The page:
A Carrefour store in downtown Beijing. Photo: IC
French supermarket giant Carrefour has become the latest foreign retailer to either retreat from China or sell their Chinese operations to local companies, as they continue to lose ground in the fast-changing and increasingly competitive Chinese market.
The sales woes experienced by foreign retailers also point to a larger picture of foreign giants losing their dominance in the Chinese market as local competitors rise, which highlighted the need for foreign companies to rethink their strategy in China, as the country continues to open up its massive market, analysts said.
Carrefour Nederland BV has agreed to sell an 80 percent stake in its China unit, Carrefour China Holdings, to Suning International Group Co, a unit of Chinese retailer giant Suning.com, for 4.8 billion yuan ($698 million), according to a Suning filing to the Shenzhen Stock Exchange dated Saturday.
The transaction is expected to be completed by the end of the year as Carrefour China, which operates 210 hypermarkets and 24 convenience stores, has seen a sharp decline in sales. In 2018, sales were down almost 10 percent year-on-year to 3.6 billion euros ($4.1 billion).
Carrefour China's majority stake sales also followed some of the world-renowned supermarkets that have reportedly pulled out from China, such as Tesco from the UK and Lotte Mart from the South Korea. Other retailers have sought local partnerships, like Walmart, which teamed up with Chinese internet giant Tencent in 2018.
The troubles of foreign retailers in China stem from their failure to adjust their business strategies to the fast-changing trends in the Chinese market, where consumers increasingly turn to online shopping platforms, rather than brick-and-mortar stores, for their daily needs.
"Online stores deliver to your door step. Who would want to go to the store in the summer heat?" Jiang Yuanrui, a Beijing resident, told the Global Times on Monday. "It's more cost-effective to shop online."
Online retail sales in China grew 25.4 percent year-on-year to over 7 trillion yuan in 2018, accounting for 45.2 percent of China's total sales of consumer goods for the year, according to data from the Chinese Ministry of Commerce
in February. Adaptation needed
Though China has continued to open up its massive domestic market to foreign companies, they also must adjust their strategy and step up their localization efforts to stay competitive, analysts said.
"The main problem is that their localization falls short and they have not been able to effectively adjust operational strategy to meet the constantly changing consumer needs," Liang Zhenpeng, a Beijing-based senior industry expert, told the Global Times on Monday.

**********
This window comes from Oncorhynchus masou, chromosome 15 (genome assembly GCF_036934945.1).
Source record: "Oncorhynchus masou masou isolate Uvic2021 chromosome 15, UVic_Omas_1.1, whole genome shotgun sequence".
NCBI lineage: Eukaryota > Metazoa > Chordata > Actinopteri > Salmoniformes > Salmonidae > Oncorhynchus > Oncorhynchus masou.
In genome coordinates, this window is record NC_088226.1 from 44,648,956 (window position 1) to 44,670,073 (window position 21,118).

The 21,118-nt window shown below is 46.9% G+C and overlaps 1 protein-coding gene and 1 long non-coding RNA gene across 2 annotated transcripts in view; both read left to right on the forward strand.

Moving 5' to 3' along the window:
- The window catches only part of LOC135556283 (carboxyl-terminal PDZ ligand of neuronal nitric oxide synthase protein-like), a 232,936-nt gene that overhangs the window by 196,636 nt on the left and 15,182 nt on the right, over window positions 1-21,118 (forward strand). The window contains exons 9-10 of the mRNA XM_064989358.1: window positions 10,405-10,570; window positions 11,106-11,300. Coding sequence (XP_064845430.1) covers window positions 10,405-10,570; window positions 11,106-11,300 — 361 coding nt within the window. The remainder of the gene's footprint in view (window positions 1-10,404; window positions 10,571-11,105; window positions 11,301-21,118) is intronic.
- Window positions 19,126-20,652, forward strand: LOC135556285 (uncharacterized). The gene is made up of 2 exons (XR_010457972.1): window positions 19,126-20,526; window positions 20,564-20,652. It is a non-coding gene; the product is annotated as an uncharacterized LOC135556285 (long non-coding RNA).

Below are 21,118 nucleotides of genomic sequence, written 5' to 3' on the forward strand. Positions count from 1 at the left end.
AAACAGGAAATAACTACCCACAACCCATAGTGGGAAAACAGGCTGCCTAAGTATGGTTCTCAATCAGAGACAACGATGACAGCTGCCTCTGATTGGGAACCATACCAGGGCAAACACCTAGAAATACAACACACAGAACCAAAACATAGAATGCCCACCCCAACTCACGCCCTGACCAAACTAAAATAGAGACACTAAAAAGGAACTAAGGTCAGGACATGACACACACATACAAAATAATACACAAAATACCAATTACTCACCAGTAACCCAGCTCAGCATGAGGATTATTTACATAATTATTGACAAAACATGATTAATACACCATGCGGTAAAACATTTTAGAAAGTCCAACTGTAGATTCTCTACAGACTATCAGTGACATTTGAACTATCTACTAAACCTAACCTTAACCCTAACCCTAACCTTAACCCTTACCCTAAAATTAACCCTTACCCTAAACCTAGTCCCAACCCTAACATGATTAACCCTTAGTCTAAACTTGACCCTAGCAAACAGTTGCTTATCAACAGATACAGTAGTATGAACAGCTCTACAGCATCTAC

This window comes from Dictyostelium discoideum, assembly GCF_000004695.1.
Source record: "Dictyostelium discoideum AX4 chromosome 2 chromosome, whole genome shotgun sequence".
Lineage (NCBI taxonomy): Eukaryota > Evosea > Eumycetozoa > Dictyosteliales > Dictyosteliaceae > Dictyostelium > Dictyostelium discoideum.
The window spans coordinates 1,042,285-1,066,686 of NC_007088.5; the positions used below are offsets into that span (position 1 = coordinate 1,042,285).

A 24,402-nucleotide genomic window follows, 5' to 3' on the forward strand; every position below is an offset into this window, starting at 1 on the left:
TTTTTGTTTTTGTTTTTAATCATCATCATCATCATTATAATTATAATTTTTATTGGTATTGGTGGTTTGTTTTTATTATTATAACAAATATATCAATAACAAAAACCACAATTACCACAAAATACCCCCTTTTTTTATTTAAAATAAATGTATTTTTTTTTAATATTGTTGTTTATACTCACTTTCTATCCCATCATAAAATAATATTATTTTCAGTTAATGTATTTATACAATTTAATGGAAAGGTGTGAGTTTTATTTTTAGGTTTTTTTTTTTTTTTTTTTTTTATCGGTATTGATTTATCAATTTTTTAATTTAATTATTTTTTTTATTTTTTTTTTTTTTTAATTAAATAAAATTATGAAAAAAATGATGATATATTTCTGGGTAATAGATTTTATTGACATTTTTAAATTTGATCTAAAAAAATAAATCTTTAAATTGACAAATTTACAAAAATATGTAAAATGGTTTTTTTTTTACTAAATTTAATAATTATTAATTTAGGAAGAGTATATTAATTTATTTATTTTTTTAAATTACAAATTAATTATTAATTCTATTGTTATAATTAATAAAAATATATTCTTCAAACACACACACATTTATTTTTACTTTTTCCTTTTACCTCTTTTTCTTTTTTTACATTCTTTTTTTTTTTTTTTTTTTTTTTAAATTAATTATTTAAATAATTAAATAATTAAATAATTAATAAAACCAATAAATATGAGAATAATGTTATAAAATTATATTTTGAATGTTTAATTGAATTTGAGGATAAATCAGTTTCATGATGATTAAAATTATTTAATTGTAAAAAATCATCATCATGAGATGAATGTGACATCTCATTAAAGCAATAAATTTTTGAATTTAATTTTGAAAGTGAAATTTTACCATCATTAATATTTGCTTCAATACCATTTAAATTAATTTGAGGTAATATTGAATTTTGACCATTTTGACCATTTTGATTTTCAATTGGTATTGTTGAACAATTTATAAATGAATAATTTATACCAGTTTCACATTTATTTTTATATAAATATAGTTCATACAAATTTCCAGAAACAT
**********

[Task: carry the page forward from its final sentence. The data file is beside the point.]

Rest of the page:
He further noted that rising local competition has also squeezed foreign firms out of the Chinese market, because the foreign giants tend to be focused on long established business models that have low efficiency and high costs.
"In the ever-changing consumer market, they need to improve their efficiency to be able to compete with local companies," Liang told the Global Times, adding that, overall, they need to better integrate with the pace of China's development.
Foreign retailers are not the only ones who have been suffering a decline in sales in China. Other global giants in the fields of smartphones and new-energy vehicles (NEVs) have also been suffering, where Chinese companies, which have gained much experience and become very efficient over the years through the fast growing Chinese economy, have outperformed their foreign counterparts.
Suning.com, Tencent and e-commerce giant Alibaba have dominated the country's online retail market and the three have also been moving to brick-and-mortar stores. In mobile devices, Chinese vendors such as Huawei, Xiaomi and Vivo have significantly cut into the market share of foreign brands such as Apple and Samsung. In NEV, Chinese firms such as BYD and Geely have dominated the fast-rising segment.
"As China becomes more and more open to foreign companies, they are also required to adapt to the Chinese market, the needs of the consumers and competition," Lu Zhenwang, founder of Shanghai Wanqing Commerce Consulting, told the Global Times on Monday, noting there is still a huge potential for foreign companies in areas such as high-tech.
Retailers still have room to grow, as online shopping won't be able to cover all of the demand, but they need to be more efficient and make the necessary adjustments, Lu said.